Ruzena Bajcsy got Master’s and Ph.D. degrees in electrical engineering in 1857 and 1967 and then in 1972 she earned an additional Ph.D. in computer science based on her thesis “Computer Identification of Textured Visual Scenes”.
In 2001 she received an honorary doctorate from the University of Ljubljana (Slovenia) and in 2012 she also earned honorary doctorate degrees from University of Pennsylvania and The Royal Institute of Technology (KTH) in Sweden.
Currently she’s doing research on intelligent systems, robotics, artificial intelligence, human-computer interaction and several other subjects in the field of computer science.

5. Margaret Hamilton ( 17 Aug. 1936 – )


Margaret Hamilton
Photo by NASA, via Wikimedia Commons

She is a systems engineer, business owner and computer scientist. One of her most recognised positions is being a Director of the Software Engineering Division of the MIT Instrumentation Laboratory, whish was responsible for developing a software for Apollo space program. Hamilton’s team was to create a software necessary to navigate and land on the Moon and its variations were used on several missions. Her areas of expertise is very impressive:
“(...)systems design and software development, enterprise and process modelling, development paradigm, formal systems modelling languages, system-oriented objects for systems modelling and development, automated life-cycle environments, methods for maximizing software reliability and reuse, domain analysis, correctness by built-in language properties, open-architecture techniques for robust systems, full life-cycle automation, quality assurance, seamless integration, error detection and recovery techniques, man-machine interface systems, operating systems, end-to-end testing techniques, and life-cycle management techniques.” (via Wikipedia)
Margaret Hamilton developed foundations for the ultra – reliable software design at the time when computer science and software development were yet non – existent as disciplines of science.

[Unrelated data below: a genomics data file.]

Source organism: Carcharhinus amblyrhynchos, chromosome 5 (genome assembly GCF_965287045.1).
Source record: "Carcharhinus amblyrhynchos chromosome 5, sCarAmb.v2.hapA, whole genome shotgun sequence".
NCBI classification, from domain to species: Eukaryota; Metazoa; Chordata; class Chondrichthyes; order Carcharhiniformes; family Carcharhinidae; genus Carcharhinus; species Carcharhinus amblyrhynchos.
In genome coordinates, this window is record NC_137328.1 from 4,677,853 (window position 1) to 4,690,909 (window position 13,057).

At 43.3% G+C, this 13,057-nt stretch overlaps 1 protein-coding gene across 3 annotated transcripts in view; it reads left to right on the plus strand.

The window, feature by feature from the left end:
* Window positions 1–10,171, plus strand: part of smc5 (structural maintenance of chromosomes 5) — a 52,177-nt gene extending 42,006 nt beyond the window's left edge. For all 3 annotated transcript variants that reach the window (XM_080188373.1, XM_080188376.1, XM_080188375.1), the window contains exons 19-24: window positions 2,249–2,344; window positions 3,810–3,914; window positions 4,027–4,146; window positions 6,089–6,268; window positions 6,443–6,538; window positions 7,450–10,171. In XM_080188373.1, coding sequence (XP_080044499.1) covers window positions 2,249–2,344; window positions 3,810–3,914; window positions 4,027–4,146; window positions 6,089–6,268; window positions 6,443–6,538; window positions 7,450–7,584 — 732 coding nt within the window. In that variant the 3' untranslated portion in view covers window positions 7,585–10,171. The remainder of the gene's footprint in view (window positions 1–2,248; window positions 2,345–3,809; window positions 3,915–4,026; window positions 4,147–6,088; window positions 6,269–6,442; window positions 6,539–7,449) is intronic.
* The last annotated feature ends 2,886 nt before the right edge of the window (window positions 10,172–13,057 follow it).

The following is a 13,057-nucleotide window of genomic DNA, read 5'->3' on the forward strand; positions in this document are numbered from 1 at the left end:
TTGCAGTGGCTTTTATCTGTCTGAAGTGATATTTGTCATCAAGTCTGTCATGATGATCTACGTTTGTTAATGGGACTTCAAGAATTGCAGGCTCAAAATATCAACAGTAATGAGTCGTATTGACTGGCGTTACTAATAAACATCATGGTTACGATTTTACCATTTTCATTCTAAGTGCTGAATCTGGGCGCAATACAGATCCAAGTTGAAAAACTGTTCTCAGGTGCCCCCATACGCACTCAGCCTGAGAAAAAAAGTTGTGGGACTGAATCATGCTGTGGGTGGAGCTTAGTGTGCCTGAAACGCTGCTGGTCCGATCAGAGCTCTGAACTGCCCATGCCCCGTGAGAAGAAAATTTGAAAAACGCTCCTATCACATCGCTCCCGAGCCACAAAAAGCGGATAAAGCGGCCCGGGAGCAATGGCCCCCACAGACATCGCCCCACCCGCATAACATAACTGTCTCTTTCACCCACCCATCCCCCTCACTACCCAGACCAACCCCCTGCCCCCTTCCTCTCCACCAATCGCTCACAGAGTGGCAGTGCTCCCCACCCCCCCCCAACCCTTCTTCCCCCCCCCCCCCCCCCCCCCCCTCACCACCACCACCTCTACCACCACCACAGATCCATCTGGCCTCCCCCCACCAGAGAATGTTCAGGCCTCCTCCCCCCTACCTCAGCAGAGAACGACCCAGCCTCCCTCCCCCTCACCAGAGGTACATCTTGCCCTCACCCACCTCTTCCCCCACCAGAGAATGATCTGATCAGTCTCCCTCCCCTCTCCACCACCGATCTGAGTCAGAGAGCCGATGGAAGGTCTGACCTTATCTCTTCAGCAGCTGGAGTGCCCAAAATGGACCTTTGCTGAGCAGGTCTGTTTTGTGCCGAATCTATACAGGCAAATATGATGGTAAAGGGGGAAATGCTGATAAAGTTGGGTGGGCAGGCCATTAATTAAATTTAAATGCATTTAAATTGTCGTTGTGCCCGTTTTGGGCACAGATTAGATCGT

6. Barbara Liskov (7 Nov. 1939 – )


Barbara liskov
Photo by Kenneth C. Zirkel, via Wikimedia Commons

She is a computer scientist, institute professor at the Institute of Technology (Massachusetts) and Ford Professor of Engineering in School of Engineering’s electrical engineering and computer science department.
She is one of the first women in United States with Ph.D. in computer science. Barbara Liskov developed the Liskov substitution principle – a definition of subtyping which is widely used as a principle in object – oriented programming. Other her projects include creation of Argus: first high – level language supporting implementation of distributed programs, Venus: operating system of low – cost and interactive timesharing, Thor: object – oriented database system. Barbara Liskov is recognized as one of the top women faculty members at MIT.
Her work in the software methodology and design of programming languages let to development of object – oriented programming, which now is one of the most important and widely used paradigms in computer science and software development. Barbara Liskov was awarded for this work with Turing Award from ACM in March 2009.

7. Jocelyn Bell Burnell (15 July 1943 – )


Launch of IYA 2009, Paris - Grygar, Bell Burnell cropped
Photo by Astronomical Institute, Academy of Sciences of the Czech Republic & Anrie, via Wikimedia Commons

She is an astrophysicist that discovered the first radio pulsar during her postgraduate studies. For this discovery, her thesis supervisor Anthony Hewish along with Martin Ryle received the Nobel Prize in Physics in 1974. Jocelyn Bell Burnell was excluded, which brought a lot of controversy during the years. Many prominent scientists in the field of astronomy criticised the decision of the committee to not include Bell Burnell, some of them even accused Hewish of stealing the data from her. Jocelyn Bell Burnell herself claimed later that it took a lot of persistence on her side to convince sceptical Hewish about the anomaly she discovered, but at the same time she also said:
“There are several comments that I would like to make on this: First, demarcation disputes between supervisor and student are always difficult, probably impossible to resolve. Secondly, it is the supervisor who has the final responsibility for the success or failure of the project. We hear of cases where a supervisor blames his student for a failure, but we know that it is largely the fault of the supervisor. It seems only fair to me that he should benefit from the successes, too. Thirdly, I believe it would demean Nobel Prizes if they were awarded to research students, except in very exceptional cases, and I do not believe this is one of them. Finally, I am not myself upset about it -- after all, I am in good company, am I not!”